"It is easy, when you are young, to believe that what you desire is no less than what you deserve, to assume that if you want something badly enough , it is your God-given right to have it...I was a raw youth who mistook passion for insight and acted according to an obscure, gap-ridden logic". 

The problem is that I was 27, not 17.  Most people I knew were well on their way to a real grown-up careers in law, medicine, education etc.  Yeah sure, some folks I knew were still waiters at the same place since college or rolling around in the same cul-de-sac of employment that I was in.  So I dropped the $5k and swore I was going to figure this out and make my passion my profession.  

Since I am writing a blog as a stay-at-home Dad, you can guess that I am not the multi-platinum album producer that I was sure that I was going to be.  But I still love to listen to music.  And I still have the production slide board and midi keyboard in storage.  For what? I don't know.  Probably because, giving it away or selling it truly means I failed.  Which I undoubtedly did.  I guess it's just the finality of it all and the symbolism.  I have the turntable I was going to pull samples from dusty old records too.  I argue with my wife roughly three times a year over keeping it and the few records I have left (I got rid of a few crates about 6 months ago).  And every time we argue, I start playing some records again and she rolls her eyes.  The problem is that now it won't play on my stereo for some reason and I think my wife sees a light at the end of that tunnel.  We'll see.

Enter current day.  I just got accepted into a course called "Photographer in Training" (or PIT).  20 or so people apply and 5 are chosen based on a number of things, but it appears that passion for the art as well as a desire to make it a real business is what gets you in - plus a darling personality, which I have in bushels as you have no doubt noticed if you have read my previous posts.  After taking a few classes with this company and relearning my DSLR, I was hooked.  I already take pictures of everything my kids do, I just wanted to take them better.  Then that old light bulb went off again and I'm standing next to the deep end of the pool with no arm floaties, the lifeguard is busy sexting his girlfriend and I'm ready to jump in.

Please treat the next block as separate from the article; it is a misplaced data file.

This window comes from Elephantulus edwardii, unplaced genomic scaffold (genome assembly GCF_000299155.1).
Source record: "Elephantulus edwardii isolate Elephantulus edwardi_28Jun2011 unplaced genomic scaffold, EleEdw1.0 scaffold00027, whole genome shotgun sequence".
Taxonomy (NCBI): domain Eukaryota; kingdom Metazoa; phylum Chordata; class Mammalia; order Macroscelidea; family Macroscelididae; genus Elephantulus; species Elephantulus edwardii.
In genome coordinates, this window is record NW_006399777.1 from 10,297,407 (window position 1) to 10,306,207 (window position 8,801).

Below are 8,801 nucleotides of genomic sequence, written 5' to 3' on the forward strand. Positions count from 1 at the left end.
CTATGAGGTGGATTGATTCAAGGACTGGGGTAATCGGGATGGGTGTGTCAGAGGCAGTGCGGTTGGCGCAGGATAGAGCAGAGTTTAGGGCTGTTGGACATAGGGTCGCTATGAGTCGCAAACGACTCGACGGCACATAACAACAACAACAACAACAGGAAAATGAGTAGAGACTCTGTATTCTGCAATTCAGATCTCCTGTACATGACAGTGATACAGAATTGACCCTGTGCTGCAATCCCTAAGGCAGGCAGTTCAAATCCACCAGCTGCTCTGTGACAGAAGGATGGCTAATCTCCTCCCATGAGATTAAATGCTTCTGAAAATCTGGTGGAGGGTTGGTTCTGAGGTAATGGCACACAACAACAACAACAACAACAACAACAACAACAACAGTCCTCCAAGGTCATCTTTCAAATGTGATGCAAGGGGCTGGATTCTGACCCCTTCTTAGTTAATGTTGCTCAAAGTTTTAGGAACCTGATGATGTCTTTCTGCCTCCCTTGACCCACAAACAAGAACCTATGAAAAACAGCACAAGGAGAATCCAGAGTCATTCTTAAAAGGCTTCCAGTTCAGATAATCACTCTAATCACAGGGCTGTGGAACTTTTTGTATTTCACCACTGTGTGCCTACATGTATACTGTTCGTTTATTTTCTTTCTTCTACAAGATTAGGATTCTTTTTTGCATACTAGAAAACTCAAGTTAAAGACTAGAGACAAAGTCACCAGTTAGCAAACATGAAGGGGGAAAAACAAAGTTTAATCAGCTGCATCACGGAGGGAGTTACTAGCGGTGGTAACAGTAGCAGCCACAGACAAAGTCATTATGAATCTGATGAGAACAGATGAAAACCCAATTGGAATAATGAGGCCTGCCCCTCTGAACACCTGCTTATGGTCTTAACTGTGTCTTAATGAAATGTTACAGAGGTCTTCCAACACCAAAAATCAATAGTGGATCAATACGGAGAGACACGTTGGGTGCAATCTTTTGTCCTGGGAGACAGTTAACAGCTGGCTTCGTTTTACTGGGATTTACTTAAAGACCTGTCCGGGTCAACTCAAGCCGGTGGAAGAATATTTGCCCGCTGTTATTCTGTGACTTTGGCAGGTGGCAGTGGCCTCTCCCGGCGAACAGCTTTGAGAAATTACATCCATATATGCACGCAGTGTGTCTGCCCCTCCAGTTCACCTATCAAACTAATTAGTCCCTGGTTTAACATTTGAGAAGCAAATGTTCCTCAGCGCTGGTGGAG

I have the passion.  I've been into photography since my senior year in high school.  An old friend got me into it and gave me a crash course on how to use a camera, he even let me borrow his old Pentax and some film to get started.  It was love at first click.  I know a lot of people out there don't get photography as an art.  Like my wife for example thinks that some pictures are nice, but photography as art escapes her.  Not me.  I love the idea of capturing an image that while may be standard, when shot in a different light, angle or a subject interacting with it tells a story.  Great photographs tell a complete story without words.  I want to tell those stories. 

I'd be a liar if I said I wasn't scared.  Not about my photography.  I think I take decent pictures now as a hobbyist.  I know if I work at it and put in the time that my pictures will get better.  Will I be in the MOPA?  Probably not soon, or even ever.  That's not really a goal of mine.  I want to take pictures that my clients will be wowed by.  Pictures that they want to hang in their homes that other people will see and be wowed by as well (and then hopefully call me to set up a shoot).  What scares me is where will my head be in 12, 18, 24 months?  I've never been this sure of anything in my life - except for when I wanted to play the sax or become a producer.  The fear of failure, or worse, the loss of passion is the only difference this time and I think that fear is a good thing.  If my brain starts saying "red light, red light"!  This time I want to see what it's like to keep going.